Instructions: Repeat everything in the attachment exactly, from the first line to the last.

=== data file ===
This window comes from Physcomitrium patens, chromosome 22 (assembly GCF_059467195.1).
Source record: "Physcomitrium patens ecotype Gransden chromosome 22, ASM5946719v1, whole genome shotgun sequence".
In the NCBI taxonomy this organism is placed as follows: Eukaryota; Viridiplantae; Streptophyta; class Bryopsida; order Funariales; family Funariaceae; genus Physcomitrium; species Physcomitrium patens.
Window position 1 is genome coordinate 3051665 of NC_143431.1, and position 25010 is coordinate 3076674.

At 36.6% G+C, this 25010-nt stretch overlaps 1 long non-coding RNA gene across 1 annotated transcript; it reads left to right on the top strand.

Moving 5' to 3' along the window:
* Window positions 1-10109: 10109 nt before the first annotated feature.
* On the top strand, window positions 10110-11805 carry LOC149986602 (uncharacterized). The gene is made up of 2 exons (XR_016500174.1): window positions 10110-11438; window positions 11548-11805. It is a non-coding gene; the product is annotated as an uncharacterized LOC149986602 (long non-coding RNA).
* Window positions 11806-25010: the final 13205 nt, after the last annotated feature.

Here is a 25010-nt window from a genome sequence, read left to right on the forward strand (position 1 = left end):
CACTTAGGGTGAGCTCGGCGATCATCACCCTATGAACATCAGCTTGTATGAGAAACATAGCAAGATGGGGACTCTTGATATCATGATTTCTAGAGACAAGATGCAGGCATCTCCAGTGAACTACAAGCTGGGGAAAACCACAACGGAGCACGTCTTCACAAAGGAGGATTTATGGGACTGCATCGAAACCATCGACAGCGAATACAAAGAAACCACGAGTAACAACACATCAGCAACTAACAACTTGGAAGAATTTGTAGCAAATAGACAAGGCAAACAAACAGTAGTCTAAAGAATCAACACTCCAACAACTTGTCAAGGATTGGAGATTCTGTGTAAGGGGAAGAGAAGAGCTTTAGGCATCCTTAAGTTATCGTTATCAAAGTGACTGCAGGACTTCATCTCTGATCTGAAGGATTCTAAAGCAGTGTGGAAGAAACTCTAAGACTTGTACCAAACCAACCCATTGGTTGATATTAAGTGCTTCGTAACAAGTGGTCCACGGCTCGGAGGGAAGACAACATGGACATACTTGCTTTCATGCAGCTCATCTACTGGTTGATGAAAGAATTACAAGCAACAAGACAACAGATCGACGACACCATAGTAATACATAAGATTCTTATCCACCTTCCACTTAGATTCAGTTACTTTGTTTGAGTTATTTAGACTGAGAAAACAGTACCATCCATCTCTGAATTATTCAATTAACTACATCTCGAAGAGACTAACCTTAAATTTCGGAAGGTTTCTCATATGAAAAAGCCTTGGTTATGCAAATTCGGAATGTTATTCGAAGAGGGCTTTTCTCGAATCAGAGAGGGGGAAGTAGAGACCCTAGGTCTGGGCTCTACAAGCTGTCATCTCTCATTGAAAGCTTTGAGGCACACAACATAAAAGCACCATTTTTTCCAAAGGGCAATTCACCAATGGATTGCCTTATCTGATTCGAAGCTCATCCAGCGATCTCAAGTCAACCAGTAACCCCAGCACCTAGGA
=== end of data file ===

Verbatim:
This window comes from Physcomitrium patens, chromosome 22 (assembly GCF_059467195.1).
Source record: "Physcomitrium patens ecotype Gransden chromosome 22, ASM5946719v1, whole genome shotgun sequence".
In the NCBI taxonomy this organism is placed as follows: Eukaryota; Viridiplantae; Streptophyta; class Bryopsida; order Funariales; family Funariaceae; genus Physcomitrium; species Physcomitrium patens.
Window position 1 is genome coordinate 3051665 of NC_143431.1, and position 25010 is coordinate 3076674.

At 36.6% G+C, this 25010-nt stretch overlaps 1 long non-coding RNA gene across 1 annotated transcript; it reads left to right on the top strand.

Moving 5' to 3' along the window:
* Window positions 1-10109: 10109 nt before the first annotated feature.
* On the top strand, window positions 10110-11805 carry LOC149986602 (uncharacterized). The gene is made up of 2 exons (XR_016500174.1): window positions 10110-11438; window positions 11548-11805. It is a non-coding gene; the product is annotated as an uncharacterized LOC149986602 (long non-coding RNA).
* Window positions 11806-25010: the final 13205 nt, after the last annotated feature.

Here is a 25010-nt window from a genome sequence, read left to right on the forward strand (position 1 = left end):
CACTTAGGGTGAGCTCGGCGATCATCACCCTATGAACATCAGCTTGTATGAGAAACATAGCAAGATGGGGACTCTTGATATCATGATTTCTAGAGACAAGATGCAGGCATCTCCAGTGAACTACAAGCTGGGGAAAACCACAACGGAGCACGTCTTCACAAAGGAGGATTTATGGGACTGCATCGAAACCATCGACAGCGAATACAAAGAAACCACGAGTAACAACACATCAGCAACTAACAACTTGGAAGAATTTGTAGCAAATAGACAAGGCAAACAAACAGTAGTCTAAAGAATCAACACTCCAACAACTTGTCAAGGATTGGAGATTCTGTGTAAGGGGAAGAGAAGAGCTTTAGGCATCCTTAAGTTATCGTTATCAAAGTGACTGCAGGACTTCATCTCTGATCTGAAGGATTCTAAAGCAGTGTGGAAGAAACTCTAAGACTTGTACCAAACCAACCCATTGGTTGATATTAAGTGCTTCGTAACAAGTGGTCCACGGCTCGGAGGGAAGACAACATGGACATACTTGCTTTCATGCAGCTCATCTACTGGTTGATGAAAGAATTACAAGCAACAAGACAACAGATCGACGACACCATAGTAATACATAAGATTCTTATCCACCTTCCACTTAGATTCAGTTACTTTGTTTGAGTTATTTAGACTGAGAAAACAGTACCATCCATCTCTGAATTATTCAATTAACTACATCTCGAAGAGACTAACCTTAAATTTCGGAAGGTTTCTCATATGAAAAAGCCTTGGTTATGCAAATTCGGAATGTTATTCGAAGAGGGCTTTTCTCGAATCAGAGAGGGGGAAGTAGAGACCCTAGGTCTGGGCTCTACAAGCTGTCATCTCTCATTGAAAGCTTTGAGGCACACAACATAAAAGCACCATTTTTTCCAAAGGGCAATTCACCAATGGATTGCCTTATCTGATTCGAAGCTCATCCAGCGATCTCAAGTCAACCAGTAACCCCAGCACCTAGGA